Slovakia And Brazil Look To Crackdown On Online Gaming Websites

Online gaming continues to see increasing restrictions worldwide as two more countries look to introduce measures that will block access to online gambling sites.

Slovakia has released its first blacklist comprising 10 gaming sites that are slated to be blocked by the country’s administration.

The sites are allegedly serving local residents without requisite licenses.

The list includes several big names including 888 Holdings, William Hill, Bwin, Bet-at-Home and Bet365 as well as lesser known companies like Eatsleepbet.com and LVbet.com.

Slovakia’s finance ministry which published the list said that a warning had been issued to 17 online gaming operators out of which 10 have been included in the blacklist. Two of the operators on the original list chose to exit the Slovakian market voluntarily while five others were given 10 days to shut down local operations.

Several gaming operators have withdrawn from the market in the past few months after the government introduced new regulations which made it illegal to offer online gaming services without a license. Under the new framework, online casino and poker games are being offered only via the TIPOS national lottery which is a part of the state government.

The new law requires those holding licenses for online sports betting to pay a tax of 27 percent on their gross gaming revenue. Companies operating in violation of these laws are subject to a fine of up to €500,000.

The blacklisted sites are yet to be blocked but the ministry said that it is in the process of procuring court orders approving the measure. The administration is also considering implementation of new rules to bar local financial institutions from processing payments
related to gaming.

Brazil is also looking to crackdown on online gambling websites and block the use of any form of electronic payment including credit cards to access gaming services. The country’s effort to modernize its gaming industry has hit a logjam as two competing bills that look to expanding gambling have been stuck in legislative houses.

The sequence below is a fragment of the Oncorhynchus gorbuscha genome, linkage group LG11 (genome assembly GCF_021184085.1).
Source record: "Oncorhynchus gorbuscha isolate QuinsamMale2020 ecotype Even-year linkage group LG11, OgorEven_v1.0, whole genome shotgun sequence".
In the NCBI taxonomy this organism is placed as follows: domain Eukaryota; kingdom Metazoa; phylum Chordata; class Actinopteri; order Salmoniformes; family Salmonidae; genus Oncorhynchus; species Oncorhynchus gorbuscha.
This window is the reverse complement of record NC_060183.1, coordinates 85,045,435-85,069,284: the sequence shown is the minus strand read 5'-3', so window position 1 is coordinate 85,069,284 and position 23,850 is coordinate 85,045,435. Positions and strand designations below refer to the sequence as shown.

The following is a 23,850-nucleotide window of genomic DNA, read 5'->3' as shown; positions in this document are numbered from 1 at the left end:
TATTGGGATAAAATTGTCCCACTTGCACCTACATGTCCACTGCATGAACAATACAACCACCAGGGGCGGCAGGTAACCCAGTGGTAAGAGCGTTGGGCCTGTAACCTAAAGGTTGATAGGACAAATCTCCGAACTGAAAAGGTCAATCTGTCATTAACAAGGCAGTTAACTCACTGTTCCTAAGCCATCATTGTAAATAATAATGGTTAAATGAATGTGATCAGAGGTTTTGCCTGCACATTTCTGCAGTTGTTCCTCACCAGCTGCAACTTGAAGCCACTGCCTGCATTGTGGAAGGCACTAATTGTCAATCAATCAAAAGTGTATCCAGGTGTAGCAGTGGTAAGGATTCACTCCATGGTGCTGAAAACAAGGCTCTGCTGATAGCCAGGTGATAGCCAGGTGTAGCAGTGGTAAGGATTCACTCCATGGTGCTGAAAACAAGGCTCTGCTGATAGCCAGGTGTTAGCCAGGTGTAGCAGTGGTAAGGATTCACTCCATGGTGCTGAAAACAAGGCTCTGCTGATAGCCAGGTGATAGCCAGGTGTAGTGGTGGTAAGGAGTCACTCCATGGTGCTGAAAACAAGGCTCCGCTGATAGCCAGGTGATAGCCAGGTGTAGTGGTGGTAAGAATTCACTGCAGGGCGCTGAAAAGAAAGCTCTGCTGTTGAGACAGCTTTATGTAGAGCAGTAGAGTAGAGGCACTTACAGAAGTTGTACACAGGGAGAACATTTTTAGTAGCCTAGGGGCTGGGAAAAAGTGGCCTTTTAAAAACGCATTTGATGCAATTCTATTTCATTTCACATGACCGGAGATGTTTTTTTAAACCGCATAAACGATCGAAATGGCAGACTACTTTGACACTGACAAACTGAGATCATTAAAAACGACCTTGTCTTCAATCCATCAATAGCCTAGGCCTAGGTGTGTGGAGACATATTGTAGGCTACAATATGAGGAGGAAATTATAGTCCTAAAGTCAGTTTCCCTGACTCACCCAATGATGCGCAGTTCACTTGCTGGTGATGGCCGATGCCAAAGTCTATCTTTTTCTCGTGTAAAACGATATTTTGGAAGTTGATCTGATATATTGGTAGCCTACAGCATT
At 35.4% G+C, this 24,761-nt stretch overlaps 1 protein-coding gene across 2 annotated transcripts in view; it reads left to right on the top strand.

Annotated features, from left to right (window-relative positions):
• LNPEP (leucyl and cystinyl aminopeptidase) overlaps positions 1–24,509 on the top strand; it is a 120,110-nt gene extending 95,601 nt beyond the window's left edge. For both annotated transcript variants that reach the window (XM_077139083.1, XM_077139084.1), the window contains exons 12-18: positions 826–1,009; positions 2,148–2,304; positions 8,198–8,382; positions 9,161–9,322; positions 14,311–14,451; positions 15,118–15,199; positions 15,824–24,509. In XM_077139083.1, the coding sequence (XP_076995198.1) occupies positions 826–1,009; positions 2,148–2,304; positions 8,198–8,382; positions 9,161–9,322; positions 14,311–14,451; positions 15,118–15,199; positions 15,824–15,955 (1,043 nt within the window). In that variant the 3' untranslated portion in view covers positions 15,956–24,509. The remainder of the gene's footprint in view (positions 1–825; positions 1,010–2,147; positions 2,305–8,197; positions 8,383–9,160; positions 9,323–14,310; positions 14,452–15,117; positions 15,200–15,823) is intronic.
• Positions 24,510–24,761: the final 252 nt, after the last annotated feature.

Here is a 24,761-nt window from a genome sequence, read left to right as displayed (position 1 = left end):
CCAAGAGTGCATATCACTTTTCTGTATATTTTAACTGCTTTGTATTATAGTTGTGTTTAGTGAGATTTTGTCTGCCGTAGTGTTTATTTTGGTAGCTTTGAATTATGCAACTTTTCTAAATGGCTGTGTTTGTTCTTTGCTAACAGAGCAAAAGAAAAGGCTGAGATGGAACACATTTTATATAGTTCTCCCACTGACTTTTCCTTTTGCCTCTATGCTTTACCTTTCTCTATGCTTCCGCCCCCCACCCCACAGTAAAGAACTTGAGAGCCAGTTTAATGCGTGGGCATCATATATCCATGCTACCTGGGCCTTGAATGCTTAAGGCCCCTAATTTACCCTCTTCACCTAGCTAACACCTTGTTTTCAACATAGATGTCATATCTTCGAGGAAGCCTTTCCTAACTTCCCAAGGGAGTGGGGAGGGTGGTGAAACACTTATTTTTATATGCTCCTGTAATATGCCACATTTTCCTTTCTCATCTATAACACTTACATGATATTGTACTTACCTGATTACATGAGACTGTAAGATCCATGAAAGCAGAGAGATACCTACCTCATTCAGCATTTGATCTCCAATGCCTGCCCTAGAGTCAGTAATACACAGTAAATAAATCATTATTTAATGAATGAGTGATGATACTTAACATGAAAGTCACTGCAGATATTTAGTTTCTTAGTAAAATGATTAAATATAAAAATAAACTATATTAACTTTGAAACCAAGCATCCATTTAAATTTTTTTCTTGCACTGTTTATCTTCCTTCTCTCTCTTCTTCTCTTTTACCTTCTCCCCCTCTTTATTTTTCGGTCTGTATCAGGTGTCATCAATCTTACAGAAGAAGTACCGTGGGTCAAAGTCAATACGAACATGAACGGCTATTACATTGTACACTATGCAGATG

A new bill has been introduced that is seeking to block access of locals to international gaming sites. Sponsored by Sen. Crio Nogueira, the bill would require the country’s central bank to introduce rules that will result in banks preventing Brazilian punters from using debit and credit cards or other such electronic payment forms to pay for online gaming services on international sites.

The bill has referenced similar practices followed in countries like the United States, Australia and France behind the inspiration for the proposed online gambling ban.

UK Regulator To Crackdown On Misleading Advertising By Online Gaming Operators

UK regulator Competition and Markets Authority (CMA) has warned that it will soon be cracking down on online casinos breaking consumer laws through misleading advertising.

The ads in question are generally sign-up ads which promise cash and bonuses despite having long odds. The promotional ads offer attractive benefits like a £10 bonus given when a customer bets an equal amount. However CMA found that these tactics often result in
gamblers being forced to pay hundreds of times before they could withdraw the bonus money.

CMA recently concluded an eight-month probe into the online gaming industry carried out in conjunction with the Gambling Commission. As a part of the probe, regulators examined nearly 800 complaints made by consumers against the online gaming operators. The probe also included a study of numerous websites belonging to these online gaming operators.

In a statement, Nisha Arora, a senior official at CMA’s consumer enforcement unit said,

We know online gambling is always going to be risky, but firms must also play fair. New customers are being enticed by tempting promotions only to find the dice are loaded against them. And players can find a whole host of hurdles in their way when they want to withdraw their money.

The operators are accused of misleading consumers with regards to the terms and conditions of the promotions which are deliberately made confusing and unclear, resulting in consumers getting trapped. The companies further have policies that actively hinder customers from withdrawing their money from their accounts. Some companies have minimal withdrawal amounts that are larger than the initial deposit, while others unfairly put up obstacles to withdrawing the cash.

The Competition and Markets Authority did not name any specific companies but said that it would be taking action against a number of operators identified as a part of its probe. UK regulators are increasing their scrutiny of the country’s online gaming industry which is estimated to be around $ 5.7 billion in a bid to clampdown on practices that take advantage of consumers.

Gambling Commission chief executive Sarah Harrison has hinted that the licenses of online operators found breaking consumer laws would be in danger. She said that while the CMA would pursue legal action based on consumer legislation, the Gambling Commission would be reviewing the conditions of the license for those accused of breaching gaming laws.

Analysts expect that the regulator would levy significant fines on operators found guilty and the fines would increase for repeat offenders.